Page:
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Diptheria low immunity alert: Study

The findings help explain the persistence of cases. outbreaks of the infection among children which accounted for nearly 77% of global cases over the past 20 years
The study led by researchers at the National Institute of Epidemiology (NIE), Chennai, has found that about 30 per cent children aged 5 to 17 years are immune to diphtheria, while 70 per cent are partially immune or non-immune to the infection.
The study led by researchers at the National Institute of Epidemiology (NIE), Chennai, has found that about 30 per cent children aged 5 to 17 years are immune to diphtheria, while 70 per cent are partially immune or non-immune to the infection.
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G.S. Mudur   |   New Delhi   |   Published 11.02.21, 01:12 AM

A nationwide study has revealed that less than a third of children below 17 years in India have required immunity levels against diphtheria, a serious bacterial infection, despite a decades-old immunisation programme.

The study led by researchers at the National Institute of Epidemiology (NIE), Chennai, has found that about 30 per cent children aged 5 to 17 years are immune to diphtheria, while 70 per cent are partially immune or non-immune to the infection.

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The researchers say their findings help explain the troubling persistence of cases and outbreaks of diphtheria among children in India which accounted for nearly 77 per cent of global diphtheria cases over the past two decades.

“The transmission of diphtheria is likely to continue in the country until the immunity gap is bridged through adequate coverage of primary vaccination and booster doses administered as part of the national immunisation and school health programmes,” the NIE researchers have cautioned. They have published the study’s findings in the journal Lancet Infectious Diseases.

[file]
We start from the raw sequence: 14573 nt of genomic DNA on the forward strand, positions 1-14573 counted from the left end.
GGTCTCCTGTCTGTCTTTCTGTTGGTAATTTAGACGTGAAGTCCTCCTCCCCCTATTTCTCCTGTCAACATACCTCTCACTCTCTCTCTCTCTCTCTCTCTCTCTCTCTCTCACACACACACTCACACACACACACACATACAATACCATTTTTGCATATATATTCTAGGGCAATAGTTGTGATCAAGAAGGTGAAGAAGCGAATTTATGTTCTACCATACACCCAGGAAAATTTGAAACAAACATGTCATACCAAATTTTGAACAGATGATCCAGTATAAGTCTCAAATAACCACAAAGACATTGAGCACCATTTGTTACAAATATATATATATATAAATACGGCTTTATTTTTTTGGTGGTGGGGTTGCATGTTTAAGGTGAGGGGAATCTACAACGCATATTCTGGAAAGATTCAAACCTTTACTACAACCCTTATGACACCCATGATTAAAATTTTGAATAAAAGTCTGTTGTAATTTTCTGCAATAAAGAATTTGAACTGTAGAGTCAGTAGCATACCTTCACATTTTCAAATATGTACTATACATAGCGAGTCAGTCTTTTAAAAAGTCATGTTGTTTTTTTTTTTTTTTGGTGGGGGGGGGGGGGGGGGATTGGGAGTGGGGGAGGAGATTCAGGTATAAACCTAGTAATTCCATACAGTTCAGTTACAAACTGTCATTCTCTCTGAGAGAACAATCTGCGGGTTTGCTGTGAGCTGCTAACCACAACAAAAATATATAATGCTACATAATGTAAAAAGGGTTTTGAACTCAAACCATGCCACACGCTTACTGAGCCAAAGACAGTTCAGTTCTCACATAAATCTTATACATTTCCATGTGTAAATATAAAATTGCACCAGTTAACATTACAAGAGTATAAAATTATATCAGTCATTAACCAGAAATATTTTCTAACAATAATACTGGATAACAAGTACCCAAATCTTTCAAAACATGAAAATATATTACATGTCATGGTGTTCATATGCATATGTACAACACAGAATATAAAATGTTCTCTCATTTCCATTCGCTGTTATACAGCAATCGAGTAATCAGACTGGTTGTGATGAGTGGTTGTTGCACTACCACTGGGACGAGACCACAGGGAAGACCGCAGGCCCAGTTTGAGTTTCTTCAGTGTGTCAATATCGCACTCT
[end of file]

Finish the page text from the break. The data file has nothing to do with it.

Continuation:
The diphtheria study piggybacked on a broader nationwide dengue survey in all age groups. The researchers measured antibodies against diphtheria in 8,309 blood samples from children aged between five and 17 collected during the dengue survey.

They found 10 per cent of the samples were non-immune, 60 per cent were partially immune and 30 per cent were immune to diphtheria.The majority of children sampled in both rural and urban areas were partially immune.

The study revealed caste differences in immunity levels — about 11 per cent of children from Scheduled Castes and Scheduled Tribes were non-immune compared with about 9 per cent of children from the general of backward classes.

Under children’s immunisation programmes, global diphtheria cases dropped by over 90 per cent between 1980 and 2000, but India reported over 79,000 cases of the global count of over 103,000 between 2000 and 2017. 

Paediatricians have observed for years that diphtheria — an infection marked by a sore throat, fever, and swollen glands in the neck — is making a resurgence in several states across India, likely because of gaps in vaccination coverage.

Although the infection is treatable with antibiotics such as erythromycin or penicillin, deaths continue to occur. India recorded 897 deaths of about 41,600 cases in the decade ending in 2014, a case fatality rate of 2.2 per cent.

Kerala had witnessed a particularly large outbreak of 734 cases between 2015 and 2017 in which three-fourths of the cases were among children aged above 10 years, and 134 of those cases among adults aged between 20 and 30 years.

Priya Chandran, a community medicine specialist at the Government Medical College, Kozhikode, who had investigated the outbreak had cautioned about the likely presence of unimmunised adolescents and waning immunity among immunised children.

Now, the NIE study has corroborated those suspicions at a national level.

“The decline in immunity observed in all regions (of the country) indicates inadequate boosting of immunity with booster doses,” the NIE team led by director Manoj Murhekar said in their research report.

India’s immunisation programme recommends two booster between 16 and 24 months and between 5 and 6 years. A national technical advisory group on immunisation had two years ago recommended two additional doses of diphtheria vaccines for children at the age of 10 years and again at 16 years.

“The two additional doses have since been introduced,” a health researcher said. 



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